Five Reasons Why Art Careers Fail
Boost your success by learning why art careers fail.
Art careers can fail for many reasons. Here are five common fails you need to avoid.
- Fail to choose success –
Success never just happens.
It is a result of choosing to be successful. As the late Stephen Covey said, “You are the product of your own decisions.” He encouraged us to be proactive in our lives – to reinvent ourselves. Circumstances do not determine your life, your choices do. How you choose to respond is what makes the difference.
If you believe life dealt you a bad hand and you must accept the consequences of it, you will fail.
Nothing about how your life turns out is pre-determined. Sometimes, and unfairly, bad things happen to people. It is possible people get caught in the wrong belief that this is just the way life is, and in doing so they pave their own road to failure. If you do not understand you have the freedom to choose how you respond to your circumstances, you will fail.
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- Fail to pick yourself –
Leaders are neither born nor made they are self-made.
Seth Godin is a self-made authority on marketing. Through his books, blog, and business endeavors, he has become one of the most influential thought leaders on marketing. One of his most widely read and admired posts is titled; Reject the tyranny of being picked: pick yourself. Here is a quote from the post:
It’s a cultural instinct to wait to get picked. To seek out the permission and authority that comes from the publisher or talk show host or even a blogger saying, “I pick you.” Once you reject that impulse and realize that no one is going to select you–that Prince Charming has chosen another house–then you can actually get to work.
If you are waiting to be anointed, waiting to be branded, waiting to for someone with supposed authority to declare you famous, worthy, genius, or what have you, you will fail.
I get the question regularly about will doing certain things harm my career. Often the question is along the lines of whether making prints, or selling online, will affect original sales, or an artist’s reputation. My answer is simple. Picasso sold open edition prints in Sears stores at the height of his career when he was alive. Everything turned out pretty well for him all the same.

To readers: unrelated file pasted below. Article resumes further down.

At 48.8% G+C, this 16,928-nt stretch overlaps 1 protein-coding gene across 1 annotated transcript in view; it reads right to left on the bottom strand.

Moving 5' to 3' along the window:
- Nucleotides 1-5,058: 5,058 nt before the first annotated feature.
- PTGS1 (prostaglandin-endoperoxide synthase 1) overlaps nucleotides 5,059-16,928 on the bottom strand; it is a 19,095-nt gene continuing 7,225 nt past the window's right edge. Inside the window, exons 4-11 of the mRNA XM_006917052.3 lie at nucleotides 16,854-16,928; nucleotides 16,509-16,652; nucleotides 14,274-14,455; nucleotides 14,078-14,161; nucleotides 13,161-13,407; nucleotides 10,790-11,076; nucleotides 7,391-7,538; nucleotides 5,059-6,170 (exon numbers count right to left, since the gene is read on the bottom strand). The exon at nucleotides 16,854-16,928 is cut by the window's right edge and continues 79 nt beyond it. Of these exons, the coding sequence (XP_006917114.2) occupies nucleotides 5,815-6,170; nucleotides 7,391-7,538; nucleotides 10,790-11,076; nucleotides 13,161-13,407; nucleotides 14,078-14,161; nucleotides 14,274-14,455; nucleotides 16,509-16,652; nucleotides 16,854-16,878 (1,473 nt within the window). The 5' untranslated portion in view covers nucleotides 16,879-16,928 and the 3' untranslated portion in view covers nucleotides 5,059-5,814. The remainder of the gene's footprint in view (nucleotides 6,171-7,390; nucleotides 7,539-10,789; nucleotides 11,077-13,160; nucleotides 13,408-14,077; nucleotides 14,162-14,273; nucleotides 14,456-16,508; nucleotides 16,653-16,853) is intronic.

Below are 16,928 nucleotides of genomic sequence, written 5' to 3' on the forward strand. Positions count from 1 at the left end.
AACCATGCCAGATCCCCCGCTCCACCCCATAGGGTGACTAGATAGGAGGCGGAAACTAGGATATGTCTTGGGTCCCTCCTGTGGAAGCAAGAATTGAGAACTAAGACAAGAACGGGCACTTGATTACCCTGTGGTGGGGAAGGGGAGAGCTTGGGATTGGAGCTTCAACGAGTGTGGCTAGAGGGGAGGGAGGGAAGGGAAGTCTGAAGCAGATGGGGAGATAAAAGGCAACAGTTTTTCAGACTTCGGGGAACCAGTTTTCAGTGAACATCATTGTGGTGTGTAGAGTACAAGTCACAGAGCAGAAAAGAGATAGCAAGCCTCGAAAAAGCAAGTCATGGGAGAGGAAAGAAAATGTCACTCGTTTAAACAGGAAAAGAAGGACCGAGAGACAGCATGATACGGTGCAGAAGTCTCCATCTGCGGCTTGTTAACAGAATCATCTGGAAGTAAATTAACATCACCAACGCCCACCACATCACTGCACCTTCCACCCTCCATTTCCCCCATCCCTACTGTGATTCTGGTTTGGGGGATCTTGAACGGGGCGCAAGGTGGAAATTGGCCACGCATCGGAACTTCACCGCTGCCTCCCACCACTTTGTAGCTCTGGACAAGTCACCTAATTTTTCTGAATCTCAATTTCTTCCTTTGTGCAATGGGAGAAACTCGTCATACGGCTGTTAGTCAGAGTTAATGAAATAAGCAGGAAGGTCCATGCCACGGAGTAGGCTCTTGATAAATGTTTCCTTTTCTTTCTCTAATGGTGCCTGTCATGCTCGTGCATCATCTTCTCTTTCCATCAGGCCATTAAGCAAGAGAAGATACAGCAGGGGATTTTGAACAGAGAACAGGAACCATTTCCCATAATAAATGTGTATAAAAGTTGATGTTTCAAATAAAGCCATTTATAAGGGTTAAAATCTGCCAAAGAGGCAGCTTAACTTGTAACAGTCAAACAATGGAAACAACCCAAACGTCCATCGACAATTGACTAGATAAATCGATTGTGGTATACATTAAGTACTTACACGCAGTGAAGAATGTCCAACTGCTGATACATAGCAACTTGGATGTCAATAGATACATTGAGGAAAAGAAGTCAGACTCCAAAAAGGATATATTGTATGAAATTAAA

Agreed, no one reading this is in Picasso’s league. Nevertheless, everyone reading this has the power to control their own branding. If you choose to take control of the “spin” on your career, it puts the power in your hands. Doing so is taking the step to pick yourself. When you take the responsibility for your career and back it with appropriate actions, you become the master of your reputation. Act with integrity in all you do and let the naysayers squirm in the wake of your positive, commanding actions.
Let’s be frank; you cannot bullshit your way to success.
When you choose to take the power and choose to pick yourself, you have to have the goods to back up what you say about yourself. When talent, self-belief and proactive career positioning intersect, you have success. Waiting for someone else to determine you are successful is a prescription for failure.
- Fail to adequately market your business –
Understand that you need to sell you and your ideas in order to advance your career, gain more respect, and increase your success, influence and income. – Jay Abraham
If you know from experience your art sells well when exposed to the right buyers, and you are not moving inventory, you are failing to market your work. Selling art is a competitive business. You cannot expect to have success if you do not do enough marketing to make it happen.
We have talked about choosing success and picking you. Art business success comes down to selling your art, preferably all, or almost all of the work you make. Successful artists know where their collectors are. They learn how to network with them in person and digitally. They continually refine their marketing by studying and measuring to learn which of their tools and messages are most effective.
It is simple. If you are not getting better, you are getting worse. There is no status quo. In a competitive market, the smart and eager to succeed behind you are working every day to improve. If you fail to keep pace with your marketing, you lose ground and you will eventually fall further behind.